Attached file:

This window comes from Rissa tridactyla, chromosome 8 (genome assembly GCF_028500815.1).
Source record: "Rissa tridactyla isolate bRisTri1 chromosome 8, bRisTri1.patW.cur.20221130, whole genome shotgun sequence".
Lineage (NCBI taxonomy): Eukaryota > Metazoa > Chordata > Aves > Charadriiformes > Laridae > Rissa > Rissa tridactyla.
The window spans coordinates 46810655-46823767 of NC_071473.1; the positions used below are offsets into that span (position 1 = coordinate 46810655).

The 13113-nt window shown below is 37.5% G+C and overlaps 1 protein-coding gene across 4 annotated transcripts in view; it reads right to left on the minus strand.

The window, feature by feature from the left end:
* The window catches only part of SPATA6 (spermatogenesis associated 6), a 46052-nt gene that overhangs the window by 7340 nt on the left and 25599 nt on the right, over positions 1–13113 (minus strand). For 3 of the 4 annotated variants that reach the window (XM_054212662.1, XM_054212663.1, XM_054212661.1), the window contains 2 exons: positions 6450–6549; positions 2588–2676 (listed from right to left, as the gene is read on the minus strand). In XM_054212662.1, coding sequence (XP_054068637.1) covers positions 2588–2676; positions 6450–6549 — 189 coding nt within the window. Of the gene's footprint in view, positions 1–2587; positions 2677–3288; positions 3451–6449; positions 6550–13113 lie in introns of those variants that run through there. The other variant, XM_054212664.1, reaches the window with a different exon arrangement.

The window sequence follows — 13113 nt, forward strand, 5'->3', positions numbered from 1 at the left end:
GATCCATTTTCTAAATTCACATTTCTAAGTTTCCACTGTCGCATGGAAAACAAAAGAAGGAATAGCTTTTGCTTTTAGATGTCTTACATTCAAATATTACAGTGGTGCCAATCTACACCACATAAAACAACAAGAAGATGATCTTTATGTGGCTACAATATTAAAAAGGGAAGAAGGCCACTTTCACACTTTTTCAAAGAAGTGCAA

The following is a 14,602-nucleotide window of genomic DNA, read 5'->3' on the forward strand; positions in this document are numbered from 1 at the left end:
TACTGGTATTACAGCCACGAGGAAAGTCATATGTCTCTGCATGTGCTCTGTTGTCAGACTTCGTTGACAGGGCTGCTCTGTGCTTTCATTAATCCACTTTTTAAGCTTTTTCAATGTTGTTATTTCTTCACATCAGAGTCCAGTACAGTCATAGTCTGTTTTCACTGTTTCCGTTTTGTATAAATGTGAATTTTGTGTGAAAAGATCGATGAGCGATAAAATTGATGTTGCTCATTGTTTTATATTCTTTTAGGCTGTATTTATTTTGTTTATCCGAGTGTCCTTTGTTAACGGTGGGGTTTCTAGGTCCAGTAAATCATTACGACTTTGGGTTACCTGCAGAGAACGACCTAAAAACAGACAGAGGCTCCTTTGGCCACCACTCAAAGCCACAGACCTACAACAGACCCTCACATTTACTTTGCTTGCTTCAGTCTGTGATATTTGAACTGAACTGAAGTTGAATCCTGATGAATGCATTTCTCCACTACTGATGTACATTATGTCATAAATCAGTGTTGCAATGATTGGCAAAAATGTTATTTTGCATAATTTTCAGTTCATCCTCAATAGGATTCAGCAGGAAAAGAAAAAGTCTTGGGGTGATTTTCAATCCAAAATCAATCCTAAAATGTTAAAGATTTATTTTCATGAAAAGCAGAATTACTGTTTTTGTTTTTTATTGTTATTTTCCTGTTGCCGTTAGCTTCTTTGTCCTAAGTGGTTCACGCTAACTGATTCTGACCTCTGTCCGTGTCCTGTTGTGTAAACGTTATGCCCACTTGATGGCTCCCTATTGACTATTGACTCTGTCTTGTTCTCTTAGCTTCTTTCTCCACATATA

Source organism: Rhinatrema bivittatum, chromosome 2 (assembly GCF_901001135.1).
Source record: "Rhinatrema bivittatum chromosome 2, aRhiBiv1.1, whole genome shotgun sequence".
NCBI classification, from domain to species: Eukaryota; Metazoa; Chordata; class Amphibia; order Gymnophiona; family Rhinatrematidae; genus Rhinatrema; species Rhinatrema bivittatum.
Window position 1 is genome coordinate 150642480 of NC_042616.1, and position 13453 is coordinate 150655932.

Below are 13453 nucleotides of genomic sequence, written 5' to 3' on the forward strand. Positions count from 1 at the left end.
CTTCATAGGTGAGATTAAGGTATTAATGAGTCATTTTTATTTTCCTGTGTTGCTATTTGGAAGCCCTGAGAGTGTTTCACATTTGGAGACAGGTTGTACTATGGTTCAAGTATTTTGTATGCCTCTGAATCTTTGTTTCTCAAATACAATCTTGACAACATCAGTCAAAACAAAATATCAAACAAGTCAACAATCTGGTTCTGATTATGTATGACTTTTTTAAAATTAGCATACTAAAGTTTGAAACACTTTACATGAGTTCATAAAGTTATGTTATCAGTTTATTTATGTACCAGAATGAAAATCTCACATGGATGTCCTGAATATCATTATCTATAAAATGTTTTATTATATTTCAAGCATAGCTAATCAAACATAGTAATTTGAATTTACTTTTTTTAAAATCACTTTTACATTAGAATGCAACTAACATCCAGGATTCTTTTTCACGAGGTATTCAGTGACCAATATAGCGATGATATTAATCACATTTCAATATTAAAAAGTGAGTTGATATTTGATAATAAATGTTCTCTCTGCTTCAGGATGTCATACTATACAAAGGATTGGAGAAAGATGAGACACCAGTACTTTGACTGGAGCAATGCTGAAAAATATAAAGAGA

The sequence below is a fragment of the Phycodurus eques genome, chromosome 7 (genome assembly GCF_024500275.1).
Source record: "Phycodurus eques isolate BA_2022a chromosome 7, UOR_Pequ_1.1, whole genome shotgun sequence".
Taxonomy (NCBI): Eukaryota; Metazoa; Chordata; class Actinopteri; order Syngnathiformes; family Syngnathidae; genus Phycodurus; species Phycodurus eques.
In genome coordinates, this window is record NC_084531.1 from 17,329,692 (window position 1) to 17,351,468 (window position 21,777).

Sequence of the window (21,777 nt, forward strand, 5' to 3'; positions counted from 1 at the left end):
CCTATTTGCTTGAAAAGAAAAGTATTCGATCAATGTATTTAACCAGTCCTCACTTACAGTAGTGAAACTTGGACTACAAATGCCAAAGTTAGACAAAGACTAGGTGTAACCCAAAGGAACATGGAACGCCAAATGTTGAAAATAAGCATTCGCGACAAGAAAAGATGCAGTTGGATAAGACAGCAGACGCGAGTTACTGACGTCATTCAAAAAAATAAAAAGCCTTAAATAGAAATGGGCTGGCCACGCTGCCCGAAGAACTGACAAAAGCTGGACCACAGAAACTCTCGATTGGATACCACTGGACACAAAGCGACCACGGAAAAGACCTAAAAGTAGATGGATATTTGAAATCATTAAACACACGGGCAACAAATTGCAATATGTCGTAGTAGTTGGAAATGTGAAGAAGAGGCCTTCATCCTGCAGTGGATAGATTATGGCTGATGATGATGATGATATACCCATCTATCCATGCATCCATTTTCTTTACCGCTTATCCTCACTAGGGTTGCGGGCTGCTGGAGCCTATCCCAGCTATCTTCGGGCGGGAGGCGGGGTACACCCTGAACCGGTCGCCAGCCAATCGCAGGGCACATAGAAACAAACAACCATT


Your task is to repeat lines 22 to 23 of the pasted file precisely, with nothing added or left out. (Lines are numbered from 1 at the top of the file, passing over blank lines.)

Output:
Sequence of the window (21,777 nt, forward strand, 5' to 3'; positions counted from 1 at the left end):
CCTATTTGCTTGAAAAGAAAAGTATTCGATCAATGTATTTAACCAGTCCTCACTTACAGTAGTGAAACTTGGACTACAAATGCCAAAGTTAGACAAAGACTAGGTGTAACCCAAAGGAACATGGAACGCCAAATGTTGAAAATAAGCATTCGCGACAAGAAAAGATGCAGTTGGATAAGACAGCAGACGCGAGTTACTGACGTCATTCAAAAAAATAAAAAGCCTTAAATAGAAATGGGCTGGCCACGCTGCCCGAAGAACTGACAAAAGCTGGACCACAGAAACTCTCGATTGGATACCACTGGACACAAAGCGACCACGGAAAAGACCTAAAAGTAGATGGATATTTGAAATCATTAAACACACGGGCAACAAATTGCAATATGTCGTAGTAGTTGGAAATGTGAAGAAGAGGCCTTCATCCTGCAGTGGATAGATTATGGCTGATGATGATGATGATATACCCATCTATCCATGCATCCATTTTCTTTACCGCTTATCCTCACTAGGGTTGCGGGCTGCTGGAGCCTATCCCAGCTATCTTCGGGCGGGAGGCGGGGTACACCCTGAACCGGTCGCCAGCCAATCGCAGGGCACATAGAAACAAACAACCATT